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REVIEW: Fujifilm GFX 100S

FUJIFILM GFX100S: The new medium format mirrorless packs the GFX100’S 102-megapixel 43.8 x 32.9 BSI CMOS sensor and quad-core X-Processor 4 CPU into a body the size of a DSLR camera. The camera is an ideal choice for commercial and wedding photography, particularly with one of Fujifilm’s excellent prime lenses. While higher priced than the 51-megapixel GFX 50S/R models, the GFX 100S is almost $6000 cheaper than the GFX 100, and roughly one third of the price of the Leica S3.
RRP: $9499
Fujifilm has taken the key features of its GFX 100 camera and fitted them into a smaller, lighter and lower-priced model, the GFX 100S. While the size reduction has meant using a smaller battery, improvements to the
IBIS system boost shake correction by half a stop. The newly-refined Sync IS system combines body and lens stabilisation systems in a similar way to the systems in Canon, Olympus and Panasonic cameras. Features like dual SD card slots and extensive weatherproof sealing are fully retained making the new camera suited to hand-held use .

The GFX 100S gains a mode dial at the left hand end of the top panel without losing the GFX 100’s 3.2-inch monochrome data display. Switching between stills and video recording is easier in the new camera, thanks to a slider switch in front of the mode dial, and separate menus are provided for each mode. A new Film Simulation mode, Nostalgic Neg, has been added for users who want to impart a subtle retro effect to shots.

Nothing much has changed on the video front, although the increased speed of the X-Processor 4 enables faster read speeds when recording 4K video, which helps to reduce rolling shutter distortion when filming moving subjects. Despite its smaller battery, the GFX 100S can record movies for approximately 60 minutes with 4K recording, or 65 minutes at FHD resolution.

Fujifilm used to bundle a dedicated version of Capture One raw conversion software with its higher-specced cameras, but you now have to buy it from Phase One. Fortunately, RAF.RAW files from the GFX 100S can be processed in the latest updates for Adobe Photoshop and Lightroom.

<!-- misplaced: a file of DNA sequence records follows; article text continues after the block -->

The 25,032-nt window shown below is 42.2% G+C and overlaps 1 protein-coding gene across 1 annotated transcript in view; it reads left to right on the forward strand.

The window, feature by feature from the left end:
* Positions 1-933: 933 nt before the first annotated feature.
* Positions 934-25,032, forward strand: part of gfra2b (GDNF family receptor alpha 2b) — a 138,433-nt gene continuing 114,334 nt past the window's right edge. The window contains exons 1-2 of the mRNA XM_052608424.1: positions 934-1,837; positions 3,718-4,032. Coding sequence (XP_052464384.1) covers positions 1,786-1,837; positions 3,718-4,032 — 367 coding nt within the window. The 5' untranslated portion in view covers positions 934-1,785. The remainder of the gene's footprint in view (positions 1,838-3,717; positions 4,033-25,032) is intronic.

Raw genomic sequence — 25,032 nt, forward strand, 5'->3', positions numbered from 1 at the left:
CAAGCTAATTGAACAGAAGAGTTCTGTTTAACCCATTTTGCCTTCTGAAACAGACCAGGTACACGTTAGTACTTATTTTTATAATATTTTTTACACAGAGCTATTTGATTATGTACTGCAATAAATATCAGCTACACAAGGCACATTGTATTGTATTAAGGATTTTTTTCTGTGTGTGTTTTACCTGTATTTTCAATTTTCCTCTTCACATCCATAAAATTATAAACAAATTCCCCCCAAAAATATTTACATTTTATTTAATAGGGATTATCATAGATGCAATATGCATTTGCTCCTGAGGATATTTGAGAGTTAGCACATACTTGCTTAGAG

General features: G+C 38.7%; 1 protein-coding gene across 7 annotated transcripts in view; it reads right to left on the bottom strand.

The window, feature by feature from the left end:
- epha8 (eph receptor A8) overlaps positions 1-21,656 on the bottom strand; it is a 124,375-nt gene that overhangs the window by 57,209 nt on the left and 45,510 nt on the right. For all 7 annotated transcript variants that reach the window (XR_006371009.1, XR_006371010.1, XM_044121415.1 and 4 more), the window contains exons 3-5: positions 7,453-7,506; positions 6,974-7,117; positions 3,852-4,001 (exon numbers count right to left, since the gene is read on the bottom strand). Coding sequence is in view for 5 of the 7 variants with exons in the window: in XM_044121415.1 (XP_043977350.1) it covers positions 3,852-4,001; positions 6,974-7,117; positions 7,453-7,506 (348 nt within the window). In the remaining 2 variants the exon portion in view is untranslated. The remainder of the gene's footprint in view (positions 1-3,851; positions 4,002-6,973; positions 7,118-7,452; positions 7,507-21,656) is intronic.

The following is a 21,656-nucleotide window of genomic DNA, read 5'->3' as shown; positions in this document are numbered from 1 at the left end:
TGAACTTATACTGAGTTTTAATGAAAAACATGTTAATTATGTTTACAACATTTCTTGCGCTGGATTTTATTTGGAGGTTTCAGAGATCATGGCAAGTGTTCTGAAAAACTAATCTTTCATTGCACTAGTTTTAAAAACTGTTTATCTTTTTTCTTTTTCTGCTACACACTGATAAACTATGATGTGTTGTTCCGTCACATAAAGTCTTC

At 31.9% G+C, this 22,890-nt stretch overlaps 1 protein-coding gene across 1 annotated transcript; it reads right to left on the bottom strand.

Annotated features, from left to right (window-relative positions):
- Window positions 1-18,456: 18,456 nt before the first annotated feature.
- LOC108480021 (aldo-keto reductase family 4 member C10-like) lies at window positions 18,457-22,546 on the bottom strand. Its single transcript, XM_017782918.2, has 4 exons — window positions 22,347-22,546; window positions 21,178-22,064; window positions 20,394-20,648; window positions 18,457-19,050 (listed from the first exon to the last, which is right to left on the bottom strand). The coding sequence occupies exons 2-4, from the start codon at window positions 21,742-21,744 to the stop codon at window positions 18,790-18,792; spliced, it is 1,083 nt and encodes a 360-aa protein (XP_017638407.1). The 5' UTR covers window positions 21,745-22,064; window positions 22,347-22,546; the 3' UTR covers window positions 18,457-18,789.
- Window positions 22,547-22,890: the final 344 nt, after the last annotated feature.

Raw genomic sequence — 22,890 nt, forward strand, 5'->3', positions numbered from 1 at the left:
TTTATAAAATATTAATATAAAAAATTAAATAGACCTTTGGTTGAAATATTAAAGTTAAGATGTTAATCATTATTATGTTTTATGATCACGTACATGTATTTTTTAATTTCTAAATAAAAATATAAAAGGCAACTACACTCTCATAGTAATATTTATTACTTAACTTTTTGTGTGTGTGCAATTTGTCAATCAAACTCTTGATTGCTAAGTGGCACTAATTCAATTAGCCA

Performance-wise the review camera was impressive, with its huge files containing abundant detail and nice tonal transitions. Autofocusing was quick and accurate for both stills and movies, even in very low light levels as long as the correct settings were used. Video clips shot with the review camera were at least as good as those we obtained from the GFX 100 – and in some cases better. Best of all, the review camera was as easy to carry and use hand-held as a typical pro or enthusiast level ILC.

Purchasing  Points:

1. The GFX 100S is a 102-megapixel medium format camera that is much the same size and an enthusiast level DSLR or mirrorless camera, and the most affordable model in its class.

2. Its weather-sealed magnesium alloy body makes this camera especially suitable for location work and shooting in challenging conditions.

3. In movie mode, the GFX 100S can record both DCI 4K (17:9) and 4K UHD video at up to 29.97p (25p for PAL format) with a maximum bit rate of 400Mbps. Frames are recorded with the full sensor width in both 4K and FHD resolutions and the camera supports F-Log/HLG/ProRes RAW video formats, including 4:2:2 12-bit recording over HDMI. Internal recording to an SD card is limited to 4:2:0.

4. The five-axis image stabilisation (IBIS) system from the GFX 100 has been upgraded to provide up to 6 stops of shake correction, despite being reduced in size to fit the smaller camera body. It works with all lenses. Digital IS (which crops the frame) is available in movie mode, as is IS MODE BURST.

5. Refinements to the multi-directional focus joystick make it easier to use and less vulnerable to accidental readjustments.

6. A new Film Simulation mode, Nostalgic Neg., has been added to the regular array of colour/tonal adjustments that can be used for stills and movie shooting. Reminiscent of 1970s American New Colour photography, the new mode adds an amber cast to highlights and boosts saturation in shadows for a subtle retro effect.

7. A new Movie/Still switch just in front of the mode dial allows quick switching between the two capture modes. Separate menus are provided for each mode so users can customise them differently.

8. The GFX 100S supports lossy, lossless or uncompressed Raw in 16-bit or 14-bit colour depth, and provides TIFF file support at 8- or 16-bit depth. A multi-shot mode capable of recording 400-megapixel images is available for use when shooting static subjects.

9. Continuous shooting is supported with two frame rates: the high-speed rate supporting up to 5 fps and the lower rate at 2 fps. Up to 42 JPEG frames, 16 compressed RAF.RAW frames, 15 lossless compressed RAW or 14 uncompressed RAW files can be held in the buffer memory.

10. The smaller body of the GFX 100S uses the NP-W235 rechargeable Li-ion battery, the same battery as used in the X-T4. It is CIPA rated for approximately 460 shots/charge or around 60 minutes for movie recording. The battery is charged via the USB-C port using a supplied cable and AC adapter. Unlike the GFX100, the GFX100S can’t accept a vertical battery grip.

Distributor: Fujifilm Australia; 1800 226 355; www.fujifilm.com.au.

For an expanded review, including benchtest charts, click here.

2 Comments

  1. Paul Szilard Paul Szilard April 4, 2021

    This is not a review, just a data summary – good as it is.

  2. Thom Lyons Thom Lyons September 16, 2021

    How large a print can this produce before it pixelates? No one ever talks about it. My Pentax 645Z gets images that are door sized.

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